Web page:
Building Texts

The massive building effort which Sargon undertook for his new capital city, Dur-Šarruken, was administered directly by the ruler, as we know from the king's royal inscriptions: for this very reason, it also left various traces in the Assyrian state archives, especially in the letter corpus (cf. the many references to incoming materials and labour forces in SAA 1 and SAA 5, passim). Administrative documents pertaining to this large-scale building enterprise are fewer, but the texts and fragments of this group (and especially nos. 15-21), despite their laconic and unappealing contents, bear information which greatly increases our knowledge of the Dur-Šarruken operation.

One of the most intriguing aspects of the venture was the apportioning of work for the construction of the city wall, the circuit of which measured 6800 metres by Flandin's calculation (Albenda Palace of Sargon, p. 40): each provincial governor was responsible for providing the labour force for a specific sector of the city wall, and at times also the relevant materials ( cf. no. 21, although the king and his aides seem to have also covered this sector in part: cf. SAA 1, 143). The share of work (pilku) pertaining to each governor seems to have been planned out and divided up by the king and his treasurer Ṭab-šar-Aššur beforehand (as recorded in SAA 1 64 r.5'ff: "of the governor of Arrapha - his work share of the city wall goes from (brick-course) 850 to the edge of the gate of the Tower of the People"), although slight misunderstandings and overlaps seem to have ensued (ibid.).

The texts on the building of Dur-Šarruken from the Nineveh archives - possibly brought to the later capital by Sennacherib, who is mentioned in no. 17 - may be described as provisional reports on building activity on the city-wall in its various sectors (see below). Only one of them (no. 15) is fairly complete; the others are hopelessly fragmentary. A chronological indication is extant only in no. 21, but the month name is lost, and only the day remains; where an eponym date would be expected, the expression "Across the River" is given. Since the fragmentary text shows mentions of the cities Hatarikka and Ṣupat, it may be inferred that "Across the River" summarizes the entire geographical range of this list. If such were indeed the case, the totally ephemeral nature of these building reports would be further underscored, since the year-date would have been omitted as unnecessary to the reader. On the other hand, we have no clue as to the periodicity of such reports within the year, if any.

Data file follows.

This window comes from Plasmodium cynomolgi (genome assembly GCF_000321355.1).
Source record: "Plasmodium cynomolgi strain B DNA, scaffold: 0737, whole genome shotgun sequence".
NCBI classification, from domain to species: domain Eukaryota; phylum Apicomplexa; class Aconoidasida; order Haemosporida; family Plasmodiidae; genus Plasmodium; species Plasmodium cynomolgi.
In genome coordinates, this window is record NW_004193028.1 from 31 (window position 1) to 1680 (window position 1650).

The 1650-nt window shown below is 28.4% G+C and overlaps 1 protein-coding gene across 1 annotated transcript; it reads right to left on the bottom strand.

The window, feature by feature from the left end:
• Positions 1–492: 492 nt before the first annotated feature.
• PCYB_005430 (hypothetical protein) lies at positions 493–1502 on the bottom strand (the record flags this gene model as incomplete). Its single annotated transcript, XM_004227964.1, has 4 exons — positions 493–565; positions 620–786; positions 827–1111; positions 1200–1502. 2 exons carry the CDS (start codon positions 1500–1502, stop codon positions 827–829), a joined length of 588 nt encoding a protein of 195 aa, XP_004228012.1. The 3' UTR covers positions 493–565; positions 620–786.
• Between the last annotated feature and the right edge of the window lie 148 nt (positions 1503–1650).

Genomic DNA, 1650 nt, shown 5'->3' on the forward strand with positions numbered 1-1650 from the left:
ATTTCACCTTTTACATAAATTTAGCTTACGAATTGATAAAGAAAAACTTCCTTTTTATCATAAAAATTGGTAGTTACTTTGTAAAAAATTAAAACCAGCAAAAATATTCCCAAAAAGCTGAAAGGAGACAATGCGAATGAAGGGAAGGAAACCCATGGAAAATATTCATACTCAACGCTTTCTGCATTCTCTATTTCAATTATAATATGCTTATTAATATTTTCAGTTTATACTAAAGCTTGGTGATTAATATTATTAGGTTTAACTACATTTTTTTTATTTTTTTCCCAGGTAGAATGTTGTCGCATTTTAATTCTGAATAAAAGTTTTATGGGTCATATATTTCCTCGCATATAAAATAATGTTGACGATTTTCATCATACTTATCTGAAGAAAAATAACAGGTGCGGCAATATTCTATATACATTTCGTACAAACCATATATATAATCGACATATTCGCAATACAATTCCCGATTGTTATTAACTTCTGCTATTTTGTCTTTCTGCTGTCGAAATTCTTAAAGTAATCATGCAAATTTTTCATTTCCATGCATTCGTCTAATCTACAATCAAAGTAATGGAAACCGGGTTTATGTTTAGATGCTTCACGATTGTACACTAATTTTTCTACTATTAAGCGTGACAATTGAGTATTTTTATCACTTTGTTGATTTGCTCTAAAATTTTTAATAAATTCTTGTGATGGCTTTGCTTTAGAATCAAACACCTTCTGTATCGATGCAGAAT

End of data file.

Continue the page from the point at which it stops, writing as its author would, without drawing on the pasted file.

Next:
Although they were little more than random "sheets" out of a work log, the inventories may be said to cast new light on two quite crucial areas for our understanding of the Dur-Šarruken operation: the number of provinces involved, and the type and variety of work performed. The geographical range of the contributors is particularly visible in texts nos. 15-17, which have a largely similar structure, being subdivided by horizontal rulings into sections, with each section referring to a specific province whence came the governor and the work force operating on the city-wall; but also other fragments, with a less rigid type of listing, are useful for the random attestation. As may be seen from the following table, the number of provinces which contributed to the building venture, and were possibly all endowed with an individual pilku, is much greater than is apparent in the letter-corpus, and show a geographical range which corresponds to the whole empire, although remote regions like Arpad, Megiddo and Samaria are mentioned in the letters as well (cf. SAA 5 291). In this light, it might be surmised that also some of the geographical lists in group 1 pertained to the general horizon of contributions for Sargon's new capital, as said above.

In a similarly implicit manner, these lists provide us with information on how the work was practically organized. Within each of the above-mentioned sections, numbers in groups (usually three per line, for one or more lines) are associated with one of a group of specific terms, architectural or otherwise. Such terms refer to structures mainly pertaining to the urban walled enclosure of the city, on which work was to be performed: isītāte, "towers"; šalhiu, "outer city-wall"; dūru, "inner city-wall"; tamlīu, "terrace"; "platform" (of the acropolis?) and abullu, "gateway." Non-architectural terms are limited to the frequently attested term tikpī, "brick-courses." As for the numbers, it is fair to assume that they represented the quantities of the brick-courses themselves which had been set in place at the time of writing, or since the previous report. However, there is no explicit clue as to this equation, and the entire layout of the text is open to a number of questions and problems.